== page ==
Chatbots are computer programs used to simulate conversations with humans. Chatbots have many useful applications, but they can also be used for malicious purposes.
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Chatbots are computer programs designed for interacting with humans in voice or text-based conversation. Chatbots have a number of useful applications, such as personal digital assistants and customer support bots. Unfortunately, chatbots are also used for malicious purposes, such as spreading spam.
In terms of functionality, there are two main types of chatbots: rule-based chatbots and AI chatbots.
These bots provide responses based on a set of fixed rules created by their designers. These bots typically scan input (the text users type or speak) for keywords and provide responses based on those keywords.
For example, a person could tell a rule-based chatbot, “I’m really excited for the upcoming basketball game.” The bot could respond to keywords such as ‘basketball’ and ‘game’ and then respond with, “Tell me your favorite sports team.”
Although rules-based chatbots act on a simple set of rules, these bots are often effective enough to pass the Turing test* for many basic interactions. But an AI chatbot can be more convincing when it comes to in-depth conversation.
*The Turing test, created by famous computer scientist Alan Turing, is a test of a machine’s ability to exhibit human behavior. If a human can’t tell whether they are interacting with a human or a machine, that machine is said to pass the Turing test.
An AI chatbot leverages machine learning to learn as it interacts with people. AI chatbots are designed to understand language, not just spot keywords. The appeal of AI chatbots is that they can be much more effective at simulating realistic human conversations. But AI chatbots are also significantly more challenging to design and manage. Also, design flaws in these bots can lead to some strange and unwanted behaviors. One famous example was Microsoft’s ‘Tay’. Tay was an AI chatbot released on Twitter in 2016 that began making offensive and inflammatory comments within 24 hours of being launched (this was partially due to a few Twitter users who quickly learned how to influence the bot’s behavior).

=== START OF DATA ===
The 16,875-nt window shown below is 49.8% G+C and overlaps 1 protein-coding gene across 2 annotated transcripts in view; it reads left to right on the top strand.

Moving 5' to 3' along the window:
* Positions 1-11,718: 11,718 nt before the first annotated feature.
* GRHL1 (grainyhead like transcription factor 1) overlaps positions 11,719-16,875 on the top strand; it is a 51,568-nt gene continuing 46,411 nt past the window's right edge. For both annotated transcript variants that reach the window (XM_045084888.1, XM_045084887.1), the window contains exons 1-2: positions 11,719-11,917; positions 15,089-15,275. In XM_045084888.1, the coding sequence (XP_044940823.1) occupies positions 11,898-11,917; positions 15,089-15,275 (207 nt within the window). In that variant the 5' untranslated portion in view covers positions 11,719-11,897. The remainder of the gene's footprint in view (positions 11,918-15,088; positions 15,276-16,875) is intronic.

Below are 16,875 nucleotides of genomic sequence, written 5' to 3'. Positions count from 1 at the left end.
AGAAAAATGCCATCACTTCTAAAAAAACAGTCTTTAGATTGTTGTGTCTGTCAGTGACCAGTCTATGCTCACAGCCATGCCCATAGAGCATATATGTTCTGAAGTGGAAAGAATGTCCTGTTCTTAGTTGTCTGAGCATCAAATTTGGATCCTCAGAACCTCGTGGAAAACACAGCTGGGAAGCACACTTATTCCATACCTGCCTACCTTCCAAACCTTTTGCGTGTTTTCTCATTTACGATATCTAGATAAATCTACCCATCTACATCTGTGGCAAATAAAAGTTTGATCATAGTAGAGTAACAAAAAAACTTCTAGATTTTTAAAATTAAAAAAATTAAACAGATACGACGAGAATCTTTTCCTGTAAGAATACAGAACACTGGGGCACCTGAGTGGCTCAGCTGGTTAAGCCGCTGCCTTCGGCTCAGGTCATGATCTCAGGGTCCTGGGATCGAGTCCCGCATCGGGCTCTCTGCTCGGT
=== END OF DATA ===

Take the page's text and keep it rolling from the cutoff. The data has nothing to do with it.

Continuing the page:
Currently the most popular uses of chatbots are for customer support and digital personal assistants. There are also several other uses that are gaining popularity.
These bots are often found on websites and web applications. Their capabilities range from directing users to product pages and support articles to walking customers through complex technical solutions. These bots are often used to replace automated telephone menus, which are known to cause customer dissatisfaction.
Digital Personal Assistants (DPAs) are voice-operated chatbots designed to do administrative tasks for people, such as creating calendar appointments, and to surf the web to find information, such as the weather. Popular examples include Google’s Assistant, Amazon’s Alexa, and Apple’s Siri.
Many DPAs provide additional useful features such as games, music, controlling smart home devices (e.g. a Wifi-enabled thermostat), and even providing companionship.
There are several other novel uses for chatbots that are growing in popularity. These include:
Just like there are good and bad bots, there are good and bad chatbots. Some common examples of malicious chatbots include:
A bot management service can be used to sniff out malicious bot traffic and prevent it from ever reaching a website or app. One such service is Cloudflare Bot Management, which leverages data from approximately 25 million Internet properties to help identify malicious bots and stop them in their tracks.
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